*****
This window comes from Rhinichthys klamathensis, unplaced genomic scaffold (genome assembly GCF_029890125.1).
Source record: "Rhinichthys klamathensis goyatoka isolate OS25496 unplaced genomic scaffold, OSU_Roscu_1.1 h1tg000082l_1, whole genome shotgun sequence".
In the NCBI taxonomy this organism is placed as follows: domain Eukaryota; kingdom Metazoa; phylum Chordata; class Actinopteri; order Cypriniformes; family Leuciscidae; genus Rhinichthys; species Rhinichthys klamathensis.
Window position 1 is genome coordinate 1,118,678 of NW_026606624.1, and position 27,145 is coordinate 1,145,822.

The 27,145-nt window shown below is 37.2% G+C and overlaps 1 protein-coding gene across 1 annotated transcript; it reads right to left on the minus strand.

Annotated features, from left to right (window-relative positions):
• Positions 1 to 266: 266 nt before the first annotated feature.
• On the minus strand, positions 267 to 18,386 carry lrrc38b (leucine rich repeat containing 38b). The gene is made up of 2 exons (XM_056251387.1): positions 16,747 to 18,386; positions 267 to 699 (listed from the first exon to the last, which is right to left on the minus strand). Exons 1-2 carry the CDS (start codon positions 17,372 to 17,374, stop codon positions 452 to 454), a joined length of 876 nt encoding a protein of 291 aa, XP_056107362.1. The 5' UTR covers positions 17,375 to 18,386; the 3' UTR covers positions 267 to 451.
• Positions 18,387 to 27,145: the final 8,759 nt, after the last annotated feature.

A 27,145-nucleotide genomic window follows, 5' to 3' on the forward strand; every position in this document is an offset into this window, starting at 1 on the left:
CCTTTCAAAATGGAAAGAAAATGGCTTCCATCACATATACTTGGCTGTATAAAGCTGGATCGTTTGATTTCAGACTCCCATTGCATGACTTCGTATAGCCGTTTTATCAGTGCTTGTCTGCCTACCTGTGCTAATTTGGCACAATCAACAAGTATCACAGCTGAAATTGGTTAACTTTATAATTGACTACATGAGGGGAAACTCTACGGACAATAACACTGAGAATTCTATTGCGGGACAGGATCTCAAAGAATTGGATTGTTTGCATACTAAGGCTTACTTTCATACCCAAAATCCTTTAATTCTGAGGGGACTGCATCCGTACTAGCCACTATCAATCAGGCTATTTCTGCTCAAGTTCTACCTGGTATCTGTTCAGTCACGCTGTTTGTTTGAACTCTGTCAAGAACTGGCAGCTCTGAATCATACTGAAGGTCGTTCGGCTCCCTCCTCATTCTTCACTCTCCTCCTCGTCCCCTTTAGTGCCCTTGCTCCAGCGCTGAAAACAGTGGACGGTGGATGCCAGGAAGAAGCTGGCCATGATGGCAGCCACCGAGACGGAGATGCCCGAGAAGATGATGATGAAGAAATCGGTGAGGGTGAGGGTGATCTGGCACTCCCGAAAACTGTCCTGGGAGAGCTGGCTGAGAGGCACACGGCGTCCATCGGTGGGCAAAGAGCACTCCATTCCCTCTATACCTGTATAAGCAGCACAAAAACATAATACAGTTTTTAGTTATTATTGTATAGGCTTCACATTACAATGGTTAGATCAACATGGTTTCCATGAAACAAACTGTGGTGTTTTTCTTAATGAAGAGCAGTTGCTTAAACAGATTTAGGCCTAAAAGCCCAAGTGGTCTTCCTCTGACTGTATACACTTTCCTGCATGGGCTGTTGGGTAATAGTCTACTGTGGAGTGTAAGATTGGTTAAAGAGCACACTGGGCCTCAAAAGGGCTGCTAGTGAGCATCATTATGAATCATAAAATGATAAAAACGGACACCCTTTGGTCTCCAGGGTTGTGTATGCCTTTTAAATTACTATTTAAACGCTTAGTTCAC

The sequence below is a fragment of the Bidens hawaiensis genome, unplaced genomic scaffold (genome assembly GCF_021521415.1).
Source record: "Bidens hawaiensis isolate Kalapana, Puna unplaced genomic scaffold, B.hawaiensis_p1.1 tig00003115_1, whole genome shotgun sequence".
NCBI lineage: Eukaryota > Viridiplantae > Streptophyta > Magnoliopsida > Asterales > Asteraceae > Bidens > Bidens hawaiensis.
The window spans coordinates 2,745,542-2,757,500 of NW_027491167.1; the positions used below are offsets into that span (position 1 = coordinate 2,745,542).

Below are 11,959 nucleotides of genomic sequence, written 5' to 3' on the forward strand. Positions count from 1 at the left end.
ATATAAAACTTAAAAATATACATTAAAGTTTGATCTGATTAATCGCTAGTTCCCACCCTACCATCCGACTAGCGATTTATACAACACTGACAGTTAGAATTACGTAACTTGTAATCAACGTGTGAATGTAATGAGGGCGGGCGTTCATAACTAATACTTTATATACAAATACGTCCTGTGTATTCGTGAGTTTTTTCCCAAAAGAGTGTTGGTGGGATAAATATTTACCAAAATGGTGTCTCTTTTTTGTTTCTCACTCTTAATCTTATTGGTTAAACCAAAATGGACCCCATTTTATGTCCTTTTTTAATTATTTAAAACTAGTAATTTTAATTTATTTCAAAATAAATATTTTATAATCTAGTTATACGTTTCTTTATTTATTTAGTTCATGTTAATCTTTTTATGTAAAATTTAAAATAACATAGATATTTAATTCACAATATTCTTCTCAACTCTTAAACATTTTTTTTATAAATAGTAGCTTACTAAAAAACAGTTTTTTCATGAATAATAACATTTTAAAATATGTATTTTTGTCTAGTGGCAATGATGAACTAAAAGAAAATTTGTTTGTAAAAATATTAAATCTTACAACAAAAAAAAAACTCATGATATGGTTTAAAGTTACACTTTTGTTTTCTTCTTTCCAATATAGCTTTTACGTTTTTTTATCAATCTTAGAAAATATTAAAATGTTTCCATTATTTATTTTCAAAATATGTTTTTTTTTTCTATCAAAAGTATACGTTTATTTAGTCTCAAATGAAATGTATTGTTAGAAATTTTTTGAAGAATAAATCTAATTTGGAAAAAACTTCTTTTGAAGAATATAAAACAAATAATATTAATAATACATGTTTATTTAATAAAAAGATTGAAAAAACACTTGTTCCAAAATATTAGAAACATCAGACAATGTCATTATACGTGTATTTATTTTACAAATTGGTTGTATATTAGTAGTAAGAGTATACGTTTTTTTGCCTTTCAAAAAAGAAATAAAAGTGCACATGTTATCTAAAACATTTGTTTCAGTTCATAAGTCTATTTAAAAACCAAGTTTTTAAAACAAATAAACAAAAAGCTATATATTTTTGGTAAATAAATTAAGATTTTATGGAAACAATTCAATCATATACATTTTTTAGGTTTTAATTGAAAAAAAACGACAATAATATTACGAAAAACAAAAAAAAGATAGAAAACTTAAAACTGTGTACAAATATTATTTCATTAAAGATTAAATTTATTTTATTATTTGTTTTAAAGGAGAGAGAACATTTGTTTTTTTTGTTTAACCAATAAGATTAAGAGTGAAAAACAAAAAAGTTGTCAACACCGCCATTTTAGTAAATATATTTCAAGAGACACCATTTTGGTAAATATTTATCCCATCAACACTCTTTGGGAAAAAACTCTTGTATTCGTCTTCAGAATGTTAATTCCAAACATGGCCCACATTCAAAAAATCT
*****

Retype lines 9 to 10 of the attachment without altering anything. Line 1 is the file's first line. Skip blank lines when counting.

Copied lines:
• Positions 18,387 to 27,145: the final 8,759 nt, after the last annotated feature.

A 27,145-nucleotide genomic window follows, 5' to 3' on the forward strand; every position in this document is an offset into this window, starting at 1 on the left: